For 7 decades, Fed Funds tracked or exceeded inflation. This was to ensure holding dollars was not a punishing condition. Now, it is a promoted condition by a Fed that shirks their duties, and intentionally assists one group at the expense of another. Hayek warned of this…the game of central planners. He also warned of some people having privileged information…….note the Fed Governors and their insider trading, and likely “advising” certain trading entities.

      • Bobber says:

        “Deflation is pretty devastating—for almost everyone involved.”

        Absolutely not. Let’s not parrot the musings of spineless individuals.

        Deflation is wonderful for younger generations and workers. With deflation, they could actually buy housing and investments at reasonable prices.

        Inflation is simply a wealth transfer from workers and young generations to old generations. There is nothing good or justifiable about it. It’s a tool by politicians who can’t stick to a budget and believe money falls from trees. It allows them to deceive the public, which can’t tell the difference between real economic growth and simple price inflation.

        If your house doubles in price, do you think you are wealthier? The house is the same before and after, so there was no gain in real wealth. The price rise is entirely attributable to home price inflation, not economic growth.

        • eg says:

          This is a historically unserious statement. The effects of deflation are terrible, as any generation that endured it well knew.

        • Wolf Richter says:


          To use your elegant phrase: This is a historically unserious statement: “The effects of deflation are terrible, as any generation that endured it well knew.”

          No they’re not. 1% deflation is no more terrible than 1% inflation.

          Yes 25% deflation is just as terrible as 25% inflation. It’s symmetrical, but the winners and losers are the opposite.

    • Dj says:

      A wholly fiat debt based system needs inflation to operate properly. Money is borrowed into existence from nowhere, interest gets paid to the loanee, more debt creation is needed to pay this interest. Rinse and repeat.

    • RH says:

      I agree. What most people forget is that the banksters supposedly hold your money in their banks and other financial institutions and are happy to see inflation eating it away.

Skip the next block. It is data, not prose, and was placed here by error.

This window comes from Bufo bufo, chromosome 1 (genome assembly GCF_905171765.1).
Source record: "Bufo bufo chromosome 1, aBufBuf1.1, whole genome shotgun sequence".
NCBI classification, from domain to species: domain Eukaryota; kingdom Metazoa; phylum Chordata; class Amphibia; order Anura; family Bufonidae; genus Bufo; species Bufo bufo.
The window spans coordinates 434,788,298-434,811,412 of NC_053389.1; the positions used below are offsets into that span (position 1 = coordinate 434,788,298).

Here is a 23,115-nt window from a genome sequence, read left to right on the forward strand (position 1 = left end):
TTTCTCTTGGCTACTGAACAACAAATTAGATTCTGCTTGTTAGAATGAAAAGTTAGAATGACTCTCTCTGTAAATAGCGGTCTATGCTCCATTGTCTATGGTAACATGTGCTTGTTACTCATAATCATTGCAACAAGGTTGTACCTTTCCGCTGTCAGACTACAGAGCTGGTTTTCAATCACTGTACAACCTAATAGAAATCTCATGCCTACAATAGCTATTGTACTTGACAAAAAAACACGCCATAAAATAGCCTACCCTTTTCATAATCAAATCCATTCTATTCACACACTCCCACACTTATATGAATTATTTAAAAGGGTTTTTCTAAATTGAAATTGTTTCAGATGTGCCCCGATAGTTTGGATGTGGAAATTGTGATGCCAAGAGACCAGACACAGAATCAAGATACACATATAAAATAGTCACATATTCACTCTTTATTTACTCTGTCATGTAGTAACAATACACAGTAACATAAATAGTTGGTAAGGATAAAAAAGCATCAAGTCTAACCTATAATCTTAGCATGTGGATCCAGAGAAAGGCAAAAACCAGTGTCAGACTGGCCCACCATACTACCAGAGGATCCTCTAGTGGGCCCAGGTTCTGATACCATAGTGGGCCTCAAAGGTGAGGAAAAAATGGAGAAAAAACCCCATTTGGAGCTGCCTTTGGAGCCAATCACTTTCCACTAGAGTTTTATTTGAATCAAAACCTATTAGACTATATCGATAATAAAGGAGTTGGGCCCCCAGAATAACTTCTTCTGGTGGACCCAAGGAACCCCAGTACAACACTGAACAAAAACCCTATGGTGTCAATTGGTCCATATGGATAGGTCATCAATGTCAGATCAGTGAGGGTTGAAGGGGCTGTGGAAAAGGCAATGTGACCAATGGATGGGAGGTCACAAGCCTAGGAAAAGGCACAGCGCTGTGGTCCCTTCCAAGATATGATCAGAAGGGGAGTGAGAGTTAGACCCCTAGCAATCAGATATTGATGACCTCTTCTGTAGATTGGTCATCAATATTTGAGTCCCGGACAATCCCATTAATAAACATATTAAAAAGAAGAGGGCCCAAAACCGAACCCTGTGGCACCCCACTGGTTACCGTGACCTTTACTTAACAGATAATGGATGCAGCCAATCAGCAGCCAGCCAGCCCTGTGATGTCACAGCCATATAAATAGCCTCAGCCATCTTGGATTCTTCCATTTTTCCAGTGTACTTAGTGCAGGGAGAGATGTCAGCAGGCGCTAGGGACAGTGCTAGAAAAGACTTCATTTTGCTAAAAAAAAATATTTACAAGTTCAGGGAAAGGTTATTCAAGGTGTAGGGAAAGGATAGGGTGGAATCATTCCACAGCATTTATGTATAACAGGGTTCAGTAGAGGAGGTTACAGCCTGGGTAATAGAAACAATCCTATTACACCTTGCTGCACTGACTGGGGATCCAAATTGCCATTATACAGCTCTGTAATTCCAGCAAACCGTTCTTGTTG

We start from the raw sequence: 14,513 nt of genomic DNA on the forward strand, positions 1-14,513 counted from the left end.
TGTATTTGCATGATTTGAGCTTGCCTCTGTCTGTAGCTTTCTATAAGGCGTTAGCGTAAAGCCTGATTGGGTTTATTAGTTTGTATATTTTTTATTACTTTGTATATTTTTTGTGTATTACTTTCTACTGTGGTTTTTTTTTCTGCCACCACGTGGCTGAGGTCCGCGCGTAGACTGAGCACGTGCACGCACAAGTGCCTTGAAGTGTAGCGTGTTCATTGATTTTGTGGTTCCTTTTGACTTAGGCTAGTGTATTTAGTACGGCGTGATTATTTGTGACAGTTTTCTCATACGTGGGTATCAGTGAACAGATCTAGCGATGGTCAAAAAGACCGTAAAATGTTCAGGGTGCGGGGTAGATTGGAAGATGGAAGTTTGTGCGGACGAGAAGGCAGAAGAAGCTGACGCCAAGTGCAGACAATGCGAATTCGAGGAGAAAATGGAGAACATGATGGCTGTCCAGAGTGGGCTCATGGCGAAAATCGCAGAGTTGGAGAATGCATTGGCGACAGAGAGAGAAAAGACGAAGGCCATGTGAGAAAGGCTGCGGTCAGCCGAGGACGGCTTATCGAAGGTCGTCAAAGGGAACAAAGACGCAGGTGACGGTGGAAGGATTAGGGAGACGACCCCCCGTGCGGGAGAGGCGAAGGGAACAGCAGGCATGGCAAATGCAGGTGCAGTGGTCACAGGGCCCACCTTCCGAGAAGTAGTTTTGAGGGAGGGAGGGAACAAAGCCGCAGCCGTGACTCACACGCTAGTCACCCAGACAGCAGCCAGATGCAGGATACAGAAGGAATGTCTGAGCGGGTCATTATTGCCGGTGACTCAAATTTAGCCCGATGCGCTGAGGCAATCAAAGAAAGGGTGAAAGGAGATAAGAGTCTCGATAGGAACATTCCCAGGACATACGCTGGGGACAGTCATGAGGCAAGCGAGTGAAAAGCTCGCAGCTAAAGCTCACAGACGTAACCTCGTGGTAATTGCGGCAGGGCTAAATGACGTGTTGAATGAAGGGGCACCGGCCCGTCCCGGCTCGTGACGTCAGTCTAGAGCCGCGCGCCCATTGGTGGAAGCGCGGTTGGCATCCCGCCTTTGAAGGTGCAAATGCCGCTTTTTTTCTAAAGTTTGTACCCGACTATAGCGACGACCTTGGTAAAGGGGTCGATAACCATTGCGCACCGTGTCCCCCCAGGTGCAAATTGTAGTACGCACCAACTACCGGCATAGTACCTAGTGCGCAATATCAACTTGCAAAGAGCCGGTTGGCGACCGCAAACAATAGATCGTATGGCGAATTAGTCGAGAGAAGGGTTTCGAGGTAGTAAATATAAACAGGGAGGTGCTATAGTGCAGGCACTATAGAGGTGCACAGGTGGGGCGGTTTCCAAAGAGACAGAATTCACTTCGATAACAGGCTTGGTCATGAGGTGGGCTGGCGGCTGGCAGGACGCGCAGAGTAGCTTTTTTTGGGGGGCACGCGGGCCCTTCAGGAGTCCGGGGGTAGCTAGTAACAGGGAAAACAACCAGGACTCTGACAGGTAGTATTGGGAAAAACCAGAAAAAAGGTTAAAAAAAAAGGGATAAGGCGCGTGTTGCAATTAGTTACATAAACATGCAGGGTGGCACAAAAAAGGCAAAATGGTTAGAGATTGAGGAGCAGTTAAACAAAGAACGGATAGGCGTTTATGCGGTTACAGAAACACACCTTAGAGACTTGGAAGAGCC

Think about it: the deposits of Americans in banks, for example, are LIABILITIES that the banksters owe to Americans. If they can create significant inflation, e.g., 10% real inflation per year, then what they owe you per year decreases at $10 per year: so at the end of a year of their “Federal” Reserve’s coincidentally created inflation, your purchasing power is reduced to $90.

      Meanwhile, in that same year, banksters can charge Americans interest rates of 12% to 27% on credit cards, credit lines, cash advances, etc., etc. They even charge such sums on the secret funds that they obtain from the “Federal” Reserve (basically by just creating digitally the funds that they lend to you) for which they pay their privately owned but misleadingly named “Federal” Reserve 2.5% or less per year. Hence, their profits are and will remain GINORMOUS.

      The trick is that they combined with crooked politicians of both parties. The ultra rich do not want to pay taxes, so they love that the creation of money by the Wall Streeters’ and banksters’ “Federal” Reserve is constantly creating inflation, which now has been hidden because they changed the CPI measurement methods repeatedly to hide the true rate of inflation faced by most Americans.

      They hold assets that are inflation proof and can pass along any price increases due to inflation to ordinary Americans. Indeed, the ultra rich also profit from inflation, because the sums that they owe ordinary Americans on bonds, etc., are also decreased by inflation, like the banksters’ liabilities. Thus, the people that control the country, meaning the banksters, Wall Streeters, ultra rich, and their puppet, owned politicians, love and benefit from hidden, increasing inflation.

      However, like a tiger held by the tail, inflation may be getting out of their control. Once inflation expectations rise and rise, hyperinflation may prompt Americans to finally open their eyes and demand change.

    • RH says:

      On final thing, the banksters, Wall Streeters, ultra-rich, and their puppet, owned politicians are using inflation INSTEAD of taxation. In other words, they do not want to actually force the ultra rich (who include the banksters and Wall Streeters, actually) to pay a fair share of their income in taxes. That would require eliminating loop holes like the GIGANTIC loophole for foreign earned income not brought back to the US through which Gizmodo reports “Apple Successfully Avoids $50 Billion in American Taxes.”